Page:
Mark Driscoll, megachurch evangelist extraordinaire, has written a book (well, a booklet) called Porn Again Christian. Yes, that is the real title. And the whole thing is free online, unlike many of the other Re:Lit books for which there is only a single chapter in PDF form. (Maybe I’ll get around to addressing some of those chapters someday, but it’s too easy to issue a blanket response to anything like that by saying, “Oh, the answer to that is in the rest of the book, and if you were responsible enough to read it you’d know that.” Obvious BS, but still. And I’m definitely not going to buy one of them.)
I’m going to go through Porn Again Christian chapter by chapter here, dissecting exactly what Driscoll’s problem seems to be with pornography. Today, we’ll start slow, with the introduction.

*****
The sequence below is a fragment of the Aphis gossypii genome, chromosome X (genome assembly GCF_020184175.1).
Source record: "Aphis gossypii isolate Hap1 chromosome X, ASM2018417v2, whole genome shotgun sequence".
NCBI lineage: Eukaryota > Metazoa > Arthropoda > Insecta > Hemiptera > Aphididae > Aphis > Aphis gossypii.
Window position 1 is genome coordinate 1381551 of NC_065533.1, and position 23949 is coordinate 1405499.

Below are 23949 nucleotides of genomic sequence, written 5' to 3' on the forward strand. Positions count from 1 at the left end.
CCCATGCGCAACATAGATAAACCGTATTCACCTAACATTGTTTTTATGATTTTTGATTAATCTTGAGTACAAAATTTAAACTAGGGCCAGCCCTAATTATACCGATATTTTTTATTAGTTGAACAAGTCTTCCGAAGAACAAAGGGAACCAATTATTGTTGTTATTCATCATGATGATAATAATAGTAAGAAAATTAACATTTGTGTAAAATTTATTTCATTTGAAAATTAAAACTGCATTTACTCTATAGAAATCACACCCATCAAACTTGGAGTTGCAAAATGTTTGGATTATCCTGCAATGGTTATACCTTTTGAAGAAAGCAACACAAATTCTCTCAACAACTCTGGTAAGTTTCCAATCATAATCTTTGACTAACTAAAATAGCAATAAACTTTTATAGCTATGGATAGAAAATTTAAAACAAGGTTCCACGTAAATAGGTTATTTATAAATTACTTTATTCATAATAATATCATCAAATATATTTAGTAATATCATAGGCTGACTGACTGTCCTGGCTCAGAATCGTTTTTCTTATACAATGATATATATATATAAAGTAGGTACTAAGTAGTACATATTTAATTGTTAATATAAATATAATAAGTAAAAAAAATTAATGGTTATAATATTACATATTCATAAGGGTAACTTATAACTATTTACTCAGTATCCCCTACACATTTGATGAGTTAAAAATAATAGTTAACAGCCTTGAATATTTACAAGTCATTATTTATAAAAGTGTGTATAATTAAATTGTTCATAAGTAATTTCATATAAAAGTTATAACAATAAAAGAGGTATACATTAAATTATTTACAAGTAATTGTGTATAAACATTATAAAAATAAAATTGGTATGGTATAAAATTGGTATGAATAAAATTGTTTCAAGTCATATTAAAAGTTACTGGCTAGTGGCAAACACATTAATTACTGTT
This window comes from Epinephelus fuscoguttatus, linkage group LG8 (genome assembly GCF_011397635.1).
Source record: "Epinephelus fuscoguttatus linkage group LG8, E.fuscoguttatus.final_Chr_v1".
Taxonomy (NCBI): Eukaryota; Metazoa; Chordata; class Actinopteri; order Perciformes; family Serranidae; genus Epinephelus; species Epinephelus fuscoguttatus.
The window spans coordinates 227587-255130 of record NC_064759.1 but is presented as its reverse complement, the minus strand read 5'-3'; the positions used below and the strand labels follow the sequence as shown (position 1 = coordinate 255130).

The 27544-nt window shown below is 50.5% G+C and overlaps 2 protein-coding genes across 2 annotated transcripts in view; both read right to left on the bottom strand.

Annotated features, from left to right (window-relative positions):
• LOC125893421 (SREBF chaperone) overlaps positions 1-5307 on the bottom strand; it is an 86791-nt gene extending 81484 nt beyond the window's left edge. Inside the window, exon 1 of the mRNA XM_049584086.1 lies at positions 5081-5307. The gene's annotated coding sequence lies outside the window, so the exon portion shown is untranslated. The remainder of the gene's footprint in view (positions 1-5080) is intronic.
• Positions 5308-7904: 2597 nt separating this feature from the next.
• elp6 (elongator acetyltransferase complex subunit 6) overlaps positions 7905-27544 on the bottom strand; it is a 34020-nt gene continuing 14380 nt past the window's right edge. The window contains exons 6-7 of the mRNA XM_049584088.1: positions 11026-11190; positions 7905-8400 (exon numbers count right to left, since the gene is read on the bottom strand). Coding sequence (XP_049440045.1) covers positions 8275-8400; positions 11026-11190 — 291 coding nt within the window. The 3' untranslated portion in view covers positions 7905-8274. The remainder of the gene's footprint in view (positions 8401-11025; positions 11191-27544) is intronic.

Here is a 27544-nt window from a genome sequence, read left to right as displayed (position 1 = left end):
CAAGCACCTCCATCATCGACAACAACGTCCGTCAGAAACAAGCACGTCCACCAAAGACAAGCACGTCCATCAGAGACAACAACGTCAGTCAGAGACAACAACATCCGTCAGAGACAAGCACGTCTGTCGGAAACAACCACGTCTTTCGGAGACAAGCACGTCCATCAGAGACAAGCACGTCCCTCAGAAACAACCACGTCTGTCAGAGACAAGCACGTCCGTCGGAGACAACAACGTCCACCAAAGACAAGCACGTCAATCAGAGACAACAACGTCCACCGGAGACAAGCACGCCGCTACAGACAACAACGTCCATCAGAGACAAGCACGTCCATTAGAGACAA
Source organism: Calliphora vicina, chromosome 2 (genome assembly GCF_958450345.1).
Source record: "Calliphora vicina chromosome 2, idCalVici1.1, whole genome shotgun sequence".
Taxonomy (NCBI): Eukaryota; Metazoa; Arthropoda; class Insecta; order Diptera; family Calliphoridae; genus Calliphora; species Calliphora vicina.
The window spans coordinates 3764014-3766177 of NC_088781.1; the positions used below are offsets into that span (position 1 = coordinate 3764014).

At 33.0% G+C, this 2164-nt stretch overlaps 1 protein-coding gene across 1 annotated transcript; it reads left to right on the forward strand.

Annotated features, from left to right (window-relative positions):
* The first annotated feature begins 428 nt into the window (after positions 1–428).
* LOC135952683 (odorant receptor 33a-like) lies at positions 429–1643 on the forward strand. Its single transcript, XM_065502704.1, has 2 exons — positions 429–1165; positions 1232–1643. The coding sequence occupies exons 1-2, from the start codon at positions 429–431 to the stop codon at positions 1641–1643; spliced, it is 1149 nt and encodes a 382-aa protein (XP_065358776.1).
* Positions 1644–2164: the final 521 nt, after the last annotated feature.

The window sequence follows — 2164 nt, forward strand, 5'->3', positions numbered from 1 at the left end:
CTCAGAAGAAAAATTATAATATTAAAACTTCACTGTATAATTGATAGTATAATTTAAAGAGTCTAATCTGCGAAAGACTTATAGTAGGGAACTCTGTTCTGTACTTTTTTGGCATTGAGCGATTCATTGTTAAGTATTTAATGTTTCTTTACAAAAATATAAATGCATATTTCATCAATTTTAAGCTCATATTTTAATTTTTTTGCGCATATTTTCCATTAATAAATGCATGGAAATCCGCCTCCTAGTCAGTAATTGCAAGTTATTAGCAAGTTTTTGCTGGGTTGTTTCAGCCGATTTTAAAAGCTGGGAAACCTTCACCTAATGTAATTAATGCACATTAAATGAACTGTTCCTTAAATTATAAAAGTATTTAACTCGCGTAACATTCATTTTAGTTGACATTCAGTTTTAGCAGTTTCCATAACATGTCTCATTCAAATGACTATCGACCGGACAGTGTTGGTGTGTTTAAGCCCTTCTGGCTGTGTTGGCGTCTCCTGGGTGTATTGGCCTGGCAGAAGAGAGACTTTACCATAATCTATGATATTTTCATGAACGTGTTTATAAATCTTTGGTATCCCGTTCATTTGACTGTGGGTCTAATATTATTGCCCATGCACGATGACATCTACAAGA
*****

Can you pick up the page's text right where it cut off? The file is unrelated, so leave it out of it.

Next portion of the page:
Driscoll starts off talking about how big the pornography industry is, and gives us an unintentionally clear statement of the problem.
As the pastor of a large and growing church filled with strong men, many of them young, I have seen the secret sins of pornography and masturbation paralyze many men with shame, guilt, and embarrassment.
The problem is not actually the pornography or the masturbation here. It is the shame, the guilt, and the embarrassment. Why do you suppose they feel that, hmm? I imagine it would be especially humiliating to have your completely normal feelings described as sinful on a weekly (if not more frequent) basis by all of your cultural authority figures. That would be awful. How do you think this book might contribute to their feelings of shame, guilt, and embarrassment? I’ll give you three guesses, and the first two don’t count.